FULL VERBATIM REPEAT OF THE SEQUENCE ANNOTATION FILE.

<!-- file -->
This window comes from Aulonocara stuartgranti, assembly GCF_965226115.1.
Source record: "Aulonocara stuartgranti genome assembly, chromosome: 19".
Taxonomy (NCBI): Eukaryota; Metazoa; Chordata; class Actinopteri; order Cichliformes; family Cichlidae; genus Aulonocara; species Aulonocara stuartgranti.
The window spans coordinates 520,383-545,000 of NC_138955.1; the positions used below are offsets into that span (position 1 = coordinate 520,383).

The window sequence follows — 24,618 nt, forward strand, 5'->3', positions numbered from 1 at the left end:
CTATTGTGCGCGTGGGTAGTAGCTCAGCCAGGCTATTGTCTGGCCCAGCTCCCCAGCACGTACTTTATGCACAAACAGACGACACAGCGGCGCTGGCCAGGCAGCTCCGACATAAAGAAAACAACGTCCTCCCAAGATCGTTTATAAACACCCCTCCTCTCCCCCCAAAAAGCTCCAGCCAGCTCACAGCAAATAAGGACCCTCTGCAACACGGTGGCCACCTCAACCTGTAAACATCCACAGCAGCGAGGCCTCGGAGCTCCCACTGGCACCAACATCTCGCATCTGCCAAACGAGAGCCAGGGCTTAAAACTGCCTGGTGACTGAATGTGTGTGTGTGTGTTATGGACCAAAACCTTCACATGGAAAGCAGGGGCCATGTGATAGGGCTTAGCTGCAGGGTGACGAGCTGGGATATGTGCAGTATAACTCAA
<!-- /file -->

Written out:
This window comes from Aulonocara stuartgranti, assembly GCF_965226115.1.
Source record: "Aulonocara stuartgranti genome assembly, chromosome: 19".
Taxonomy (NCBI): Eukaryota; Metazoa; Chordata; class Actinopteri; order Cichliformes; family Cichlidae; genus Aulonocara; species Aulonocara stuartgranti.
The window spans coordinates 520,383-545,000 of NC_138955.1; the positions used below are offsets into that span (position 1 = coordinate 520,383).

The window sequence follows — 24,618 nt, forward strand, 5'->3', positions numbered from 1 at the left end:
CTATTGTGCGCGTGGGTAGTAGCTCAGCCAGGCTATTGTCTGGCCCAGCTCCCCAGCACGTACTTTATGCACAAACAGACGACACAGCGGCGCTGGCCAGGCAGCTCCGACATAAAGAAAACAACGTCCTCCCAAGATCGTTTATAAACACCCCTCCTCTCCCCCCAAAAAGCTCCAGCCAGCTCACAGCAAATAAGGACCCTCTGCAACACGGTGGCCACCTCAACCTGTAAACATCCACAGCAGCGAGGCCTCGGAGCTCCCACTGGCACCAACATCTCGCATCTGCCAAACGAGAGCCAGGGCTTAAAACTGCCTGGTGACTGAATGTGTGTGTGTGTGTTATGGACCAAAACCTTCACATGGAAAGCAGGGGCCATGTGATAGGGCTTAGCTGCAGGGTGACGAGCTGGGATATGTGCAGTATAACTCAA